[Note 7] See Wile v. Board of Appeals of Beverly, 64 Mass. App. Ct. 1107 (2005).
[Note 8] At some point, the city ordered the defendant to remove these objects.
[Note 9] The defendant appeared to be offering guests at his "large parties" "multiple helicopter rides."
[Note 10] The defendant claimed to have Federal authority for his activities but produced no documentary evidence to support this claim.
[Note 11] A reference to "plaintiff's property" was corrected to "defendant's property" as a result of a motion for clarification.
[Note 12] Subsequent to the injunction, the defendant was again adjudged in contempt, and assessed a fine and attorney's fees. Resolution of another subsequent complaint of contempt is not reflected in the record.
[Note 13] The requirement that the interference with the use of land be "unreasonable" and "substantial" helps to distinguish nuisance from trespass, which may be actionable regardless of whether the conduct is reasonable or the harm measurable. See Hennessy v. Boston, 265 Mass. 559 , 561 (1929); Amaral v. Cuppels, 64 Mass. App. Ct. 85 , 90 (2005); Restatement (Second) of Torts § 821D comment d (1979).
[Note 14] This rule applies to intentional conduct. The judge found that the defendant's conduct was intentional, and the defendant does not argue otherwise.
[Note 15] It is the timing of the defendant's activities and the absence of any legitimate purpose that render the present case quite unlike the ordinary dispute in which the aesthetic or value preferences of neighbors merely differ. See Restatement (Second) of Torts, supra at § 828(a) (factoring social value of conduct).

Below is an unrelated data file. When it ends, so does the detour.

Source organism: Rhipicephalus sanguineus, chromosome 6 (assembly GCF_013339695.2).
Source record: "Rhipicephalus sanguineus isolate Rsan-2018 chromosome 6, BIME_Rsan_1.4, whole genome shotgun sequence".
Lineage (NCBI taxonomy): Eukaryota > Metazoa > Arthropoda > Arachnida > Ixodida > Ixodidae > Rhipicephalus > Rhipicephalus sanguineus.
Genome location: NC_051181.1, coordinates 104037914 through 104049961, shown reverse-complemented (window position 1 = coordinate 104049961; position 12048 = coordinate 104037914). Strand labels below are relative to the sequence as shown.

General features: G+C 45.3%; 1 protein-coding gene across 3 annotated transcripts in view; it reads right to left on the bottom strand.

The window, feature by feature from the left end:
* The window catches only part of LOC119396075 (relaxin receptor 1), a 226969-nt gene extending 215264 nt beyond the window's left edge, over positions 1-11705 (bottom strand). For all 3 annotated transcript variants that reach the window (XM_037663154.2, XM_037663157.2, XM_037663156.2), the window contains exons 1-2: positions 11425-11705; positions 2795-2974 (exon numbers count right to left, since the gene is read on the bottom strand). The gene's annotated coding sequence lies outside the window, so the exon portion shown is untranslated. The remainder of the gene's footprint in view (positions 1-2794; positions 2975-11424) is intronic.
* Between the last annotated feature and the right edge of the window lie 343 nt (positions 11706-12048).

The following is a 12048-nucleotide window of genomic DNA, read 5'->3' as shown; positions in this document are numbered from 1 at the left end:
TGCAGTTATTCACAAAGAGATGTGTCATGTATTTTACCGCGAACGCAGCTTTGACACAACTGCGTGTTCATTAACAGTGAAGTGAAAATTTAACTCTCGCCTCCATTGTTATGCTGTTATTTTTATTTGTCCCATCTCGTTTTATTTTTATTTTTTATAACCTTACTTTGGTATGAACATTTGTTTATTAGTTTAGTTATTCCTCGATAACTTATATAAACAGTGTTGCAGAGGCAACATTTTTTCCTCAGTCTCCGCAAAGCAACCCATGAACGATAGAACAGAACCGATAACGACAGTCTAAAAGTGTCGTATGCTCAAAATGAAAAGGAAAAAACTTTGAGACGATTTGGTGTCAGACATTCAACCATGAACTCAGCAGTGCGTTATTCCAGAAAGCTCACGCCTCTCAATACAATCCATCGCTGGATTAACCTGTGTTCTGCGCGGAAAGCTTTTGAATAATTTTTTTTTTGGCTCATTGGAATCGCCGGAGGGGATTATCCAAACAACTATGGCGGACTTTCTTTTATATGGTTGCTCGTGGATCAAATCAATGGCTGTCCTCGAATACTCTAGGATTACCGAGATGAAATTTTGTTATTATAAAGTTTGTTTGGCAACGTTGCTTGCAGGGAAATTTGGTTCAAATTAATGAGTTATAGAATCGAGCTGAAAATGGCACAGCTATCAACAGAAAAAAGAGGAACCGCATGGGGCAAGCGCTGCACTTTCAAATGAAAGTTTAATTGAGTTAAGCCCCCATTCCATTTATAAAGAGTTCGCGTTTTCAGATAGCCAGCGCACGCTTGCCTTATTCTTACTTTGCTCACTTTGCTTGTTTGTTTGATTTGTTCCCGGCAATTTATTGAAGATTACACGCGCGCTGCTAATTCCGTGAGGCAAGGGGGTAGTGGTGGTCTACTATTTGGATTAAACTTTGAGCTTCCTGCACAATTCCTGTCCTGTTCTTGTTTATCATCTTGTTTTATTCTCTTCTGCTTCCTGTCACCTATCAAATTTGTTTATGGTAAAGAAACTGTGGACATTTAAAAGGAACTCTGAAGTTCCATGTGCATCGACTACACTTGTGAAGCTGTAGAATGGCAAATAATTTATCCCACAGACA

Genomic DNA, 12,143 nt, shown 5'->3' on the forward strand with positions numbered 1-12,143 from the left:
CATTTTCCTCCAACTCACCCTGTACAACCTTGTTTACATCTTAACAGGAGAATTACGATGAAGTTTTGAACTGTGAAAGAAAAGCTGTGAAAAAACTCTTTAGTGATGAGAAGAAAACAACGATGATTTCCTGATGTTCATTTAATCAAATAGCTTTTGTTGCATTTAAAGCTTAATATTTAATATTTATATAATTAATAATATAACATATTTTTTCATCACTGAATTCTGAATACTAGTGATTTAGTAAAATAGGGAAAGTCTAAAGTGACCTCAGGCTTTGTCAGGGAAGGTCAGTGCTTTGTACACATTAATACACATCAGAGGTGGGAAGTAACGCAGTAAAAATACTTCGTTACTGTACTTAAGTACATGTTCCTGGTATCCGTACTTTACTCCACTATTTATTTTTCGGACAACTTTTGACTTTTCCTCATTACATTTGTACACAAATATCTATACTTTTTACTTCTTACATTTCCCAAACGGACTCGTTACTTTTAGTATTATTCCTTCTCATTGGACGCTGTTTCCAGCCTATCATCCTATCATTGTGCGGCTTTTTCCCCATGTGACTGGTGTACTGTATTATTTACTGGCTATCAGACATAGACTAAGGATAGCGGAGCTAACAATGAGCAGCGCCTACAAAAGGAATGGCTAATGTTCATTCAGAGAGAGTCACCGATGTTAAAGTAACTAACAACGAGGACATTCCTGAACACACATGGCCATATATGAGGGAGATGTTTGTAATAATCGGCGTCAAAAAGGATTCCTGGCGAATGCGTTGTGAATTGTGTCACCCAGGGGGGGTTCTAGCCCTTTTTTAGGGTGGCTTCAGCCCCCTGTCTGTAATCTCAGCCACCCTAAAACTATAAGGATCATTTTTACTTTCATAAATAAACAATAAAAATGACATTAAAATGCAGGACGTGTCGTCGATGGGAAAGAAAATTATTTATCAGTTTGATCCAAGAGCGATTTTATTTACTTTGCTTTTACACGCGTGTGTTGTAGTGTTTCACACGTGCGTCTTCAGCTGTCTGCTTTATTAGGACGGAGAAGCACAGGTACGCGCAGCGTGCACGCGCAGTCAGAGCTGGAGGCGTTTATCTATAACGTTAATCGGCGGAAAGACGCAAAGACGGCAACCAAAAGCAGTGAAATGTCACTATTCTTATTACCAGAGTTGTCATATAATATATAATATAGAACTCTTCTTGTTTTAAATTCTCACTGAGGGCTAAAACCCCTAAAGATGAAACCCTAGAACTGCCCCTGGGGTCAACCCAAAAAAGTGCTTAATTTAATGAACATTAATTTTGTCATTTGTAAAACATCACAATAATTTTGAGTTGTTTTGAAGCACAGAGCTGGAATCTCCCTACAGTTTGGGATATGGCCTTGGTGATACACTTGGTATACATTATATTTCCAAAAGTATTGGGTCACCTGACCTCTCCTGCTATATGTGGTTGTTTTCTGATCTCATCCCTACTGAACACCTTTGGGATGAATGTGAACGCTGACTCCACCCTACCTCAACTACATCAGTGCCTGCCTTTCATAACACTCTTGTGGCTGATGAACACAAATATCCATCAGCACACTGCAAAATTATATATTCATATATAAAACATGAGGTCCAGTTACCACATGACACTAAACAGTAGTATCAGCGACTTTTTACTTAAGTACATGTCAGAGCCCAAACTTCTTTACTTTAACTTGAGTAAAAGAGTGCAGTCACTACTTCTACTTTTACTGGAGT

[Note 16] The case of Nassr v. Commonwealth, 394 Mass. 767 , 769, 771-772 (1985) (plaintiff whose lessee contaminated land with "liquid lagoon" of explosive hazardous waste could not recover against Commonwealth, which entered to clean site), cited by the defendant, is inapposite.
[Note 17] The defendant does not argue that the injury could have been "repaired," see Guaranty-First Trust Co. v. Textron, Inc., 416 Mass. 332 , 337 (1993), more quickly than ten days after judgment.
[Note 18] See United States v. Causby, 328 U.S. 256, 262-267 & n. 7 (1946) (regular operation of military aircraft eighty-three feet above private land implicated landowner interests); Burnham v. Beverly Airways, Inc., 311 Mass. 628 , 636-637 (1942) (operation of aircraft below normal limit of "navigable air space" may implicate landowner rights). See also Penn Cent. Transp. Co. v. New York City, 438 U.S. 104, 128, 143 n.5 (1978) (collecting cases). Compare 14 C.F.R. § 91.119 (2005) (prescribing minimum operating altitude of 500 to 1,000 feet, depending on character of location, and allowing generally for operation of helicopters below minimum if "operation is conducted without hazard to persons or property on the surface.")